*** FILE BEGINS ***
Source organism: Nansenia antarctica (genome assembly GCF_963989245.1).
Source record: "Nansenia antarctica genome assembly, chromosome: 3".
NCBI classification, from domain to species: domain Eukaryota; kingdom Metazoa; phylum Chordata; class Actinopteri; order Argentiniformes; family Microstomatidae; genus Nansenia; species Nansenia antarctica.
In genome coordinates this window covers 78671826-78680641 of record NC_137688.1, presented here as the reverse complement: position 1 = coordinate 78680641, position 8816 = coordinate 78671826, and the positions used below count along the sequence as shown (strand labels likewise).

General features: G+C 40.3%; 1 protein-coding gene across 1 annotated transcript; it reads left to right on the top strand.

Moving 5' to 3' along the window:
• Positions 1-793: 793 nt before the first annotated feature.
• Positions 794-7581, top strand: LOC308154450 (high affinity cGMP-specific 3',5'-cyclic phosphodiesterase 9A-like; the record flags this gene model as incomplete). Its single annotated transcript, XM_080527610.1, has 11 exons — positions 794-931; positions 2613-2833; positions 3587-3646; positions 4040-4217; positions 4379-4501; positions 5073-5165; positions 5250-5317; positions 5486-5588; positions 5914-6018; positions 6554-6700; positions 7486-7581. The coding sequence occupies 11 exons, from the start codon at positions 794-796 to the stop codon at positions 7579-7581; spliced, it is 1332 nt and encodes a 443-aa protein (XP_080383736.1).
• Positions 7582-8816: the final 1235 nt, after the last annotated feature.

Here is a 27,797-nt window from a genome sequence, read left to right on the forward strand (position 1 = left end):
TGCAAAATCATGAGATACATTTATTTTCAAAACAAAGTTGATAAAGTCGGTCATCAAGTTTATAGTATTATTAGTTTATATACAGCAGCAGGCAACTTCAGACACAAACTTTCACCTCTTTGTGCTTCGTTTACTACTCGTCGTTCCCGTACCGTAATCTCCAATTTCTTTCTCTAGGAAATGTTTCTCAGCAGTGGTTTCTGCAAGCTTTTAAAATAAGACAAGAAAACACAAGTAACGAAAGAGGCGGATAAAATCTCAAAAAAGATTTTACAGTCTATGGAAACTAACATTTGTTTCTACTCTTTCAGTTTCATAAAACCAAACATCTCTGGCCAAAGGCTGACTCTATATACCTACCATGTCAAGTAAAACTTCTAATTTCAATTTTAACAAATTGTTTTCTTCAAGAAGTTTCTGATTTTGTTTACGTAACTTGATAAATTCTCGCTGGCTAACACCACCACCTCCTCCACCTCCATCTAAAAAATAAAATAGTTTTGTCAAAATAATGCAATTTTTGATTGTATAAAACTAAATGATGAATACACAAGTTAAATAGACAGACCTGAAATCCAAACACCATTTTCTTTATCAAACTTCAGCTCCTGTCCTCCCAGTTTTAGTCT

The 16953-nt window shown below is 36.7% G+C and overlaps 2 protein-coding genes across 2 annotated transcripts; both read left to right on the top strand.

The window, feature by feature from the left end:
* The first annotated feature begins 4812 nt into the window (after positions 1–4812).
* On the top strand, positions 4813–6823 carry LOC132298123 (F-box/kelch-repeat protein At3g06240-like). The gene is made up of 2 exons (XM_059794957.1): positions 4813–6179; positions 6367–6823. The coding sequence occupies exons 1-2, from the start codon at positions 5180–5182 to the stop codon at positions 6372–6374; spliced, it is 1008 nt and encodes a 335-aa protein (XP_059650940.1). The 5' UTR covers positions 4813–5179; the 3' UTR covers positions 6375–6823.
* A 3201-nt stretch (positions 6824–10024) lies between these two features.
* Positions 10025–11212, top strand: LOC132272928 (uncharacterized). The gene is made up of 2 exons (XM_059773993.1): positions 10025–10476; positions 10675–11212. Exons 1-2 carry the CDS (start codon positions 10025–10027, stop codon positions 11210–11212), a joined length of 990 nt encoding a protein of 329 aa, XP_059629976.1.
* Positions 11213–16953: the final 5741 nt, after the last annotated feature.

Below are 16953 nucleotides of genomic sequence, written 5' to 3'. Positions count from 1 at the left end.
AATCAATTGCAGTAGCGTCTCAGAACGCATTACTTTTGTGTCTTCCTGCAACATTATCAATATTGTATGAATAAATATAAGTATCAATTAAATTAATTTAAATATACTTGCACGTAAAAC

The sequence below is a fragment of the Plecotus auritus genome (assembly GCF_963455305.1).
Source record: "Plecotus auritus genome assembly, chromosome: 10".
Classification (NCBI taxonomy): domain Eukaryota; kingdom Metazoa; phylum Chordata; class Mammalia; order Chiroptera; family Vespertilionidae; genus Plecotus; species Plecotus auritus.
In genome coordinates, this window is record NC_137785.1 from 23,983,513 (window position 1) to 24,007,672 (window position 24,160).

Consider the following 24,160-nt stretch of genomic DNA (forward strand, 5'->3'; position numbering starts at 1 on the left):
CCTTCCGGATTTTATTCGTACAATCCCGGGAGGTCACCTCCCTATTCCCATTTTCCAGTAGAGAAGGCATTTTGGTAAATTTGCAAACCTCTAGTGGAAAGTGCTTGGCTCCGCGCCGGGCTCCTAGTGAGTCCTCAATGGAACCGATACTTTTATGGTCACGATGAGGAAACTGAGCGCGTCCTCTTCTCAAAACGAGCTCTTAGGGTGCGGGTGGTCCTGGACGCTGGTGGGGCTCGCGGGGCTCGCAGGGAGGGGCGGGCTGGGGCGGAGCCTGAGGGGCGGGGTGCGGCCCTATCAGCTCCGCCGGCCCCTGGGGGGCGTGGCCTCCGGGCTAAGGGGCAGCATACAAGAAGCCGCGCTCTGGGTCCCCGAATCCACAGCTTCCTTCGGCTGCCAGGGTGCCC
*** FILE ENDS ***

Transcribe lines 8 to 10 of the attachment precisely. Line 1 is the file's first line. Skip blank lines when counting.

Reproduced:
• Positions 794-7581, top strand: LOC308154450 (high affinity cGMP-specific 3',5'-cyclic phosphodiesterase 9A-like; the record flags this gene model as incomplete). Its single annotated transcript, XM_080527610.1, has 11 exons — positions 794-931; positions 2613-2833; positions 3587-3646; positions 4040-4217; positions 4379-4501; positions 5073-5165; positions 5250-5317; positions 5486-5588; positions 5914-6018; positions 6554-6700; positions 7486-7581. The coding sequence occupies 11 exons, from the start codon at positions 794-796 to the stop codon at positions 7579-7581; spliced, it is 1332 nt and encodes a 443-aa protein (XP_080383736.1).
• Positions 7582-8816: the final 1235 nt, after the last annotated feature.

Here is a 27,797-nt window from a genome sequence, read left to right on the forward strand (position 1 = left end):